I had Galaxy TV via microwave before they went broke in ’98. One of the channels was old TV shows, There were re-runs of stuff like ‘Route 66’ and of course ‘I Love Lucy’. I seem to recall ‘Ironsides’ too with Raymond Burr, though it might have been ‘Perry Mason’. It struck me that the plots of ‘Route 66’ were better than some of the then current shows, even if the production values were not.

      I don’t disagree that there was some crap on free–to-air TV 15 years ago but we did not seem to get endless cooking shows, building, selling & buying houses in France or England (really relevant to us) or ‘Pawn Stars’ and swamp people. Any of these might be valid as a one-off but as a series? Jesus wept. Then there is all the supernatural drivel.

      Galaxy included the Discovery Channel. When the DC was not showing docos about sharks, it was about some other large predators. When you have seen two or three docos about lions, you have seen them all. There was nothing even approaching the quality or variety of Attenborough’s work. Then they would get on to the history of aviation. What was shown was good enough, but after a few weeks you got the impression that nobody other than an American ever stepped into an aeroplane. Now perhaps we know too much about Kingsford Smith, Hinkler and a couple of others, but they were never mentioned on the DC. No early aviator from outside the USA was ever mentioned.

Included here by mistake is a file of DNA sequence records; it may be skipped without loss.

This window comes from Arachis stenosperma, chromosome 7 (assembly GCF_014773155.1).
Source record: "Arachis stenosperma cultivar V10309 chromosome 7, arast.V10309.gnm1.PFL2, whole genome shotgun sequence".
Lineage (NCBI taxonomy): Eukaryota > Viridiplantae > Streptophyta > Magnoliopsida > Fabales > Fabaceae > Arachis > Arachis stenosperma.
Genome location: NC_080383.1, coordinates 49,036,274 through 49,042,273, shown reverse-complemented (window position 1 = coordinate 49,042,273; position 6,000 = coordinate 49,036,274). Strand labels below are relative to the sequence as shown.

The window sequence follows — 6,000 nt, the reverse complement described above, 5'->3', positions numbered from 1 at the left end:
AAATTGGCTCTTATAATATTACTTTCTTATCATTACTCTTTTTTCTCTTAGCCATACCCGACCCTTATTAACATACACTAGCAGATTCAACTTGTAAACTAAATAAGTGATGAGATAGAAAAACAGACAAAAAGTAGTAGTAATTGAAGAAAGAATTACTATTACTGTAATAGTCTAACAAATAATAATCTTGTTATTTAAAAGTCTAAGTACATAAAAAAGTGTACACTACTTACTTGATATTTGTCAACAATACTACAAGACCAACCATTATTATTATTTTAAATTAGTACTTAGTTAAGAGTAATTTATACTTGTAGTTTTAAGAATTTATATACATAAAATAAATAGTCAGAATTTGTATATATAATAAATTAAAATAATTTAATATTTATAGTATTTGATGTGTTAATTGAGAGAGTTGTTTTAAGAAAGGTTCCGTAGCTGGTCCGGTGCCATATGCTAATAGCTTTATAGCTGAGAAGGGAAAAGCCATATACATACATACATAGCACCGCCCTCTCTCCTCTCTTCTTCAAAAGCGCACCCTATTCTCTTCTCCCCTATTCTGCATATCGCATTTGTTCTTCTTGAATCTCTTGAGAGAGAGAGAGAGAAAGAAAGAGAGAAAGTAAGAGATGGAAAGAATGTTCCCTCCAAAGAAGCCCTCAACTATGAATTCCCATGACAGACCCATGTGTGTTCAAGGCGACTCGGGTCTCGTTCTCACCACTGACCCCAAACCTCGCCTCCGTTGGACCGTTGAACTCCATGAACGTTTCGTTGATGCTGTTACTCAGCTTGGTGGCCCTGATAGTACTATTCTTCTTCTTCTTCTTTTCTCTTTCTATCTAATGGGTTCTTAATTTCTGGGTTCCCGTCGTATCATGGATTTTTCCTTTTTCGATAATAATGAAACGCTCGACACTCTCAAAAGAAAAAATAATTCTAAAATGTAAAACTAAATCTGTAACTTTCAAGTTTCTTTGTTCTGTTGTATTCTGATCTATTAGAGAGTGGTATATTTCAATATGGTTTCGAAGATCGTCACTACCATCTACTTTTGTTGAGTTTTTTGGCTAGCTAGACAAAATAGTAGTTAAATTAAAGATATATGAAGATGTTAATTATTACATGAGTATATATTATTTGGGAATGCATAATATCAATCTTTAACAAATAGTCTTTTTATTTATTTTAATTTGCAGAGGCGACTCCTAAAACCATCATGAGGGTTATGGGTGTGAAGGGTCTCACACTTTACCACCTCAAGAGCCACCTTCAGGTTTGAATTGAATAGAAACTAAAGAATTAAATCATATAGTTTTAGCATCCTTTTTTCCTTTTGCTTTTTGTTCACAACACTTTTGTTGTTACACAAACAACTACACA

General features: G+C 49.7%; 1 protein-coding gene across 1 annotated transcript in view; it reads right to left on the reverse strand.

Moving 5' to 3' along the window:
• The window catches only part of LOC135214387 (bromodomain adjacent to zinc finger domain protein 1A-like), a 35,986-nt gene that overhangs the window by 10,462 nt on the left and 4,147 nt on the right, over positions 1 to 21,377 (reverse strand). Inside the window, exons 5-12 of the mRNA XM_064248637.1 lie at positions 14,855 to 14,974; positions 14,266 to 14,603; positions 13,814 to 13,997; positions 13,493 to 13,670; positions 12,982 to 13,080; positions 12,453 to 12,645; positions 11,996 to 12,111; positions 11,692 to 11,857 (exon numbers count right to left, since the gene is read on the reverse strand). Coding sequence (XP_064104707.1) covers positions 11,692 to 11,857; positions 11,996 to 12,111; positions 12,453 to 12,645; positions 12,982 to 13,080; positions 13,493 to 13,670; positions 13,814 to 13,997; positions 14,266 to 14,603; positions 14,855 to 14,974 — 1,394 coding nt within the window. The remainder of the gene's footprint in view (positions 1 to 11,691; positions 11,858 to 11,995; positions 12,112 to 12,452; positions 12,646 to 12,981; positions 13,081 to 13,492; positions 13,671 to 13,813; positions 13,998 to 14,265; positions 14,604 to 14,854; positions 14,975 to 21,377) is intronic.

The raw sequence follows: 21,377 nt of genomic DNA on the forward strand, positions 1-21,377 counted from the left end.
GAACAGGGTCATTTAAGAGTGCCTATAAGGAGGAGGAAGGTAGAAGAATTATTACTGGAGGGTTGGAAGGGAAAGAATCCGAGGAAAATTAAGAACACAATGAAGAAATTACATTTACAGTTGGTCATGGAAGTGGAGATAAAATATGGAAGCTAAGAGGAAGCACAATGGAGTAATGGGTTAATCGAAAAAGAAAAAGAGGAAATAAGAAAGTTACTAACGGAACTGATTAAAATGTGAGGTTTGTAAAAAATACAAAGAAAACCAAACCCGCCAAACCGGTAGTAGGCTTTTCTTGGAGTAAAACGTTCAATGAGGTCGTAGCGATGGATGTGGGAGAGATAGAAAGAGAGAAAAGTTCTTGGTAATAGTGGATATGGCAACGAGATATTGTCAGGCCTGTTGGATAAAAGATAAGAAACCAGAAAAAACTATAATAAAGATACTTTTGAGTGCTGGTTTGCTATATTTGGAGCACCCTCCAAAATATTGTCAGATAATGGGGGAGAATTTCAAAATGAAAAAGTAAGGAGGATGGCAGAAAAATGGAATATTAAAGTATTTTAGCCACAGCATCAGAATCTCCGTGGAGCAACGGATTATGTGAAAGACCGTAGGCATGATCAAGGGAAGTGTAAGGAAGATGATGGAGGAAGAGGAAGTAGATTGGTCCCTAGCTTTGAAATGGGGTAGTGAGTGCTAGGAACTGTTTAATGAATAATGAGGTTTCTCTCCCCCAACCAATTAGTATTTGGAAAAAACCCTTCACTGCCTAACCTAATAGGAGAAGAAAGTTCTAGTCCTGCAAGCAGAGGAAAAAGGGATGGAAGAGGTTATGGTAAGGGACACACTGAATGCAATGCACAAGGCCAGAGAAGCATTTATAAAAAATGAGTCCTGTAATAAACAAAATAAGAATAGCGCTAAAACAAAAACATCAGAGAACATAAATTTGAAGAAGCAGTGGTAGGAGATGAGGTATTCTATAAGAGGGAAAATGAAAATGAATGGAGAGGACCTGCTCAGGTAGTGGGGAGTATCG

Maybe I’m mistaken, but my hypothesis is this. With 5 TV channels broadcasting 24 hours a day, you have 120 hours to fill with something. With 20 channels you need 480 hours per day. This dilutes advertising revenue since the advertisers can always use the other channels and you have to drop your prices. In addition, those producing content are in competition with each other and their prices fall too because the competition is intense. When prices fall too far, their quality suffers too.
      Now I realise the ABC does not have to chase advertising revenue but have the allocations from government kept pace with the number of outlets the ABC is attempting to fill with some content, any content? Bruce Springsteen was right.

      Digital Radio
      According to the manual, the “Pure One Elite” digital radio has two modes, on and standby. Power consumption in standby mode is 0.67 W when connected to mains power. Standby does not operate on battery power, so apparently the entire thing has to be set up again from scratch if on battery power. To change a station, press the station button, rotate a dial, select station from a list on a tiny screen and press the button again. Adjusting the volume takes four operations. There were radios in the late 1920s that were easier to operate.

      Net connection speed varies here from nothing to 214 kbps or so download. My neighbour dropped ADSL long ago. Much of the suburb is the same, from what I gather. High signal attenuation and a long way from the exchange. A former colleague tells me that water has been found in phone lines here so it’s not surprising if ADSL does not work sometimes. Yet there seems to be no noise on the phone itself. So perhaps fixing my connection involves fixing the entire suburb and that’s not on. Probably not until the NBN passes by and that will not be until
      (Oops! Internet Explorer could not connect to http://www.nbnco.com.au)
      Third attempt – 2015 or 2016.